The Llibre del Sindicat Remenša contains the proceedings of the serfs' assemblies of the Catalan dioceses of Girona, Osona, Barcelona, Urgell and Elna, which took place between 13th October 1448 and 10th March 1449. These meetings brought together serfs from one or several parishes to choose their representatives, the syndics -those who had to defend their cause (the abolition of serfdom, in other words personal bondage), before the monarchy and the relevant institutions- as well as collecting the money needed to meet the costs of their emancipation.
These assemblies were authorized by King Alfons IV, the Magnanimous, who was receptive to the demands of the serfs. The royal writ specified that no more than 50 men could meet together at any one time, and an official or royal delegate had to be present at all the meetings. In addition, a notary would have to take down the minutes.
The proceedings of the different meetings consists of the date and place of each meeting, the system used for grouping the serfs together, the royal official and notary present at each meeting, and the names of the serfs of each parish. The meetings were usually held at the parish church, though in other cases they were held at the town hall, the cemetery, the lord's castle, the sanctuary or private houses. The men were normally convened by the beating of drums, the ringing of bells, the sounding of horns and by sounding the alarm (viafora).
There are a total of 553 proceedings recorded, some repeated, which include the meetings that took place in 912 different parishes and brought together a total of 10,425 men. Moreover, this serf census was used to draw up the Great Peasant Syndicate of 1488, produced to obtain the money to compensate the feudal lords for the abolition of servitude deriving from the application of the Guadalupe Arbitral Ruling.
The Llibre del Sindicat Remenša of 1448 is kept in the Municipal Archive of Girona (AMGi). There is no record of the date on which this document was deposited in the Girona Municipal Archive. This is an unpublished work that is still not well known. JuliÓ de ChÝa, the municipal archivist and historian, referred to and analyzed it in his work Bandos y bandoleros en Gerona. Apuntes histˇricos desde el siglo XIV hasta mediados del XVII, v. II, pp. 48-49, 67-70, edited in Girona in 1888. In 1954, Jaume Vicens Vives, in his study on the Great Peasant Syndicate of 1488, refers to the existence of a document based on the documentation related to the 1488 Syndicate that he had studied. He stated the importance of finding it and analyzing it, though he was unaware of the Girona manuscript. It was Paul Freedman who linked ChÝa's manuscript with what Vicens Vives was looking for and was the first to place it and confer on it the value it deserved in 1991.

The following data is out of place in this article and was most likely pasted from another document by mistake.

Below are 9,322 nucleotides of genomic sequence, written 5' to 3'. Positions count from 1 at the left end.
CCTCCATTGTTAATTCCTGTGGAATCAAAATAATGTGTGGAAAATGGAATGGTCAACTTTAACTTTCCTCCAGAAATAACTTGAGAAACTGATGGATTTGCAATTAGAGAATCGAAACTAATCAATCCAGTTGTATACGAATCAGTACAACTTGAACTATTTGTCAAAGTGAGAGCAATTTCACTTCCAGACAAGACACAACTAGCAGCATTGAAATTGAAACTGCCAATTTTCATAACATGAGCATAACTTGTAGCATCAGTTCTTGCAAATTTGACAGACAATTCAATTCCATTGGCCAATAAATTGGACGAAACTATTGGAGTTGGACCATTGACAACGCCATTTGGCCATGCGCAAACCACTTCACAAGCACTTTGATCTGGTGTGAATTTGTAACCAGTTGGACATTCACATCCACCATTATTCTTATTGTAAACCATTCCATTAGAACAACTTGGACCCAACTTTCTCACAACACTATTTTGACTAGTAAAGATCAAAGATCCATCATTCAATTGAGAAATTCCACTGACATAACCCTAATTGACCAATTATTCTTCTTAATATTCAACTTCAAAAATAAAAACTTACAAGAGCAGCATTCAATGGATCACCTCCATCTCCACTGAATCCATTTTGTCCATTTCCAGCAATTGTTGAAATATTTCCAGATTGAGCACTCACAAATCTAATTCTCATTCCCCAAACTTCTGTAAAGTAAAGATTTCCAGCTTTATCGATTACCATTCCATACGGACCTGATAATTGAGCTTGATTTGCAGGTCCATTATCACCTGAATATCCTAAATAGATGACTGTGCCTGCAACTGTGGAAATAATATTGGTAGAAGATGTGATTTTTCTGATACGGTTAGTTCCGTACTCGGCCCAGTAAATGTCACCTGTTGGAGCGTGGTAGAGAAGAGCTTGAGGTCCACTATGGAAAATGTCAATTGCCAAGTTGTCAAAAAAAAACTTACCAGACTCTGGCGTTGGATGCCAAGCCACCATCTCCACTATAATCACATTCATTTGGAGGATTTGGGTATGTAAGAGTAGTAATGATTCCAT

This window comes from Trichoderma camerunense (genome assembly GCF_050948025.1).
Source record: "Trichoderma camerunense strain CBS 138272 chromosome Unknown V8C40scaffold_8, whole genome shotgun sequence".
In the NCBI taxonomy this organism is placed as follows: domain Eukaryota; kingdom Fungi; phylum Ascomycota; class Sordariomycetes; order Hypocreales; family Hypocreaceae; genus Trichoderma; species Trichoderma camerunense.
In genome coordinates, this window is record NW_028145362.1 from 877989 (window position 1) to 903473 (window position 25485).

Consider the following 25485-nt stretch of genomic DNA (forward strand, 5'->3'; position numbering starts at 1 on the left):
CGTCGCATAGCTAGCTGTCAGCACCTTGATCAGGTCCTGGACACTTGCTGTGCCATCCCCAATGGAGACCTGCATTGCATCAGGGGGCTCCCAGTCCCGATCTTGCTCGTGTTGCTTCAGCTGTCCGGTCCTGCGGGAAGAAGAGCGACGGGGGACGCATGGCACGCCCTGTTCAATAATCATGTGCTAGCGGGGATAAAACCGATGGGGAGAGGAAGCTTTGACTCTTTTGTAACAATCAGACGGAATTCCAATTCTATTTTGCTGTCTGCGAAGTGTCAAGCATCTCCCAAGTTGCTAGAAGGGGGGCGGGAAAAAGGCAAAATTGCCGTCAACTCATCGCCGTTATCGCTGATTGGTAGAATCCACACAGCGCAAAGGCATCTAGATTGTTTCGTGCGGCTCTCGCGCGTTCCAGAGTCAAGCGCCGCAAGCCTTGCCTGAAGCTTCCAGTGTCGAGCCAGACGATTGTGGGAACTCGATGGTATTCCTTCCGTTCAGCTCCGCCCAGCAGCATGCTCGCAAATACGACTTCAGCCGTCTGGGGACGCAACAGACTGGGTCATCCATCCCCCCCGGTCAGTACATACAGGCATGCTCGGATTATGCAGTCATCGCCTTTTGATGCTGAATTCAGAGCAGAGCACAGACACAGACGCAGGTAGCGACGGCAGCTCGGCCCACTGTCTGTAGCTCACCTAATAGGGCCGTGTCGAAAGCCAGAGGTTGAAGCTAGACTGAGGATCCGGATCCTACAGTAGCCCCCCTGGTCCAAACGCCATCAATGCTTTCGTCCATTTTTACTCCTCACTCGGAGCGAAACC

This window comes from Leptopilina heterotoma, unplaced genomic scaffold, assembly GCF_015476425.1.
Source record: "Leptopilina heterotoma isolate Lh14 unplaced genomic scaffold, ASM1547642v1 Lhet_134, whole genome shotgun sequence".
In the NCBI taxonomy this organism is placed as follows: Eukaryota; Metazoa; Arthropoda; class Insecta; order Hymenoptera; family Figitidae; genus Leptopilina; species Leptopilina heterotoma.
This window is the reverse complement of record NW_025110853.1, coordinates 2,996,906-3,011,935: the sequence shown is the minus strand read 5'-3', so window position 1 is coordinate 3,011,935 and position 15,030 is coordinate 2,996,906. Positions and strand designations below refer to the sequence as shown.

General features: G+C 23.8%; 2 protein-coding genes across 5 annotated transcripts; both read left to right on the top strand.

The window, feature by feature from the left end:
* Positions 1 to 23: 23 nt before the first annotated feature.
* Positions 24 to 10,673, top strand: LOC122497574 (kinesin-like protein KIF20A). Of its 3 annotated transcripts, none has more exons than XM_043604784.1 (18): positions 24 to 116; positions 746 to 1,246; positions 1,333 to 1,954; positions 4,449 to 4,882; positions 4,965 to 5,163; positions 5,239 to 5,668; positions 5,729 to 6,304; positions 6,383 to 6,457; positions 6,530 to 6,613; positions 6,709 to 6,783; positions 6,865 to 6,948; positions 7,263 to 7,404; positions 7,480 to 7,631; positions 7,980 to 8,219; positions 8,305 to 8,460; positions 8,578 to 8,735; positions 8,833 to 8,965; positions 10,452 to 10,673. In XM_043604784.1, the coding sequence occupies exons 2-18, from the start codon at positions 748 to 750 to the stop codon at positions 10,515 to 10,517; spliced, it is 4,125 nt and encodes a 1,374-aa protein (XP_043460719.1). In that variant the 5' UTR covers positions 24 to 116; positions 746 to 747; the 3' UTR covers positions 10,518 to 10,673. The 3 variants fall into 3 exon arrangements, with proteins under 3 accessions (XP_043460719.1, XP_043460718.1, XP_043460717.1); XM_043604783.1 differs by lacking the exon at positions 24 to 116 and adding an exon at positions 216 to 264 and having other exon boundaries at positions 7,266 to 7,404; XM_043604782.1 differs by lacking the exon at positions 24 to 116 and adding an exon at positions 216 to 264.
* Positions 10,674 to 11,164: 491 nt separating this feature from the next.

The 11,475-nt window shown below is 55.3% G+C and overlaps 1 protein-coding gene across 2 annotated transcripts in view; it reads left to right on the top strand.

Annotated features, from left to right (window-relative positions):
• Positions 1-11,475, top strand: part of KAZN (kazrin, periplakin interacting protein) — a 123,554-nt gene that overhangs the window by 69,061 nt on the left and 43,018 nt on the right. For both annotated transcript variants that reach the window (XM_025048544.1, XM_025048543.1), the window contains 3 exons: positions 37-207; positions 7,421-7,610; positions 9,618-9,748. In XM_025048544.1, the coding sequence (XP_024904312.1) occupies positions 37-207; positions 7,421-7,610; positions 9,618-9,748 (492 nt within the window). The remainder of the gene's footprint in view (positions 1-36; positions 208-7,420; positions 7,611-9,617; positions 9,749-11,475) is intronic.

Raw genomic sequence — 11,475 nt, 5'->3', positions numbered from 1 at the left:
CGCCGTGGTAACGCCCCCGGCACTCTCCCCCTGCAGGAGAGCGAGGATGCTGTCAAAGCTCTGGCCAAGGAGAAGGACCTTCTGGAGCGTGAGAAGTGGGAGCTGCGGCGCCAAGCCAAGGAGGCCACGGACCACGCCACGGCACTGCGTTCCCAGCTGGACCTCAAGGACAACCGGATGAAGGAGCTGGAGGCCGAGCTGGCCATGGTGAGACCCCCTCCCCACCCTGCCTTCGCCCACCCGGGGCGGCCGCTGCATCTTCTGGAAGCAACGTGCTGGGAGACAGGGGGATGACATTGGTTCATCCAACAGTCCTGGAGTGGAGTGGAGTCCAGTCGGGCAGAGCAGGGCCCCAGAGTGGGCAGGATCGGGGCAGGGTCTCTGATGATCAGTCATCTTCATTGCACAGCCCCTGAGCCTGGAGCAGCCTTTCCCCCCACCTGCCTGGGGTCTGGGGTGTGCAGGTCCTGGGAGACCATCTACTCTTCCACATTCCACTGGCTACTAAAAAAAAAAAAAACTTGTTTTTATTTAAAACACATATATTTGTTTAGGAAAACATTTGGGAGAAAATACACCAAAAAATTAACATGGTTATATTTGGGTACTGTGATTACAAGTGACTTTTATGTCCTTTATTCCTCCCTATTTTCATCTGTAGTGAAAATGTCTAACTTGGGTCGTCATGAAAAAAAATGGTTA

The Peasant Syndicate of 1448 is a precedent for the Guadalupe Arbitral Ruling, decreed by Ferdinand II. This ruling was the first time that peasant servitude had been abolished legally and officially in Europe. As Paul Freedman notes in his report, in other areas such as England serfdom would gradually disappear, though without being legally abolished. And, in fact, the Syndicate itself, rooted in the authorization that the monarch -Alfons IV the Magnanimous- gave to the peasants to meet and organize themselves in defence of their freedoms. This authorization is also the first official recognition of the serfs as a collective that is willing and able to stand up for its rights.
As Professor Paul Freedman points out, the 1448 Peasant Syndicate anticipates, to some extent, trade unions in the contemporary age. In both cases they involve the association of people of the same group or social status who come together to claim and defend their rights. These are associations based on horizontal solidarity, which contrasts with the hierarchical relationships that characterized Medieval society (lord-vassal); notwithstanding the fact that in the case of the Peasant Syndicate, it also had to raise a certain amount of money to pay for the recognition of these rights.
The peasants of 1448 are the same ones who several years later were involved in the peasants' revolt that, despite leading to substantial losses, was also a victory in the sense that it brought about the abolition of serfdom.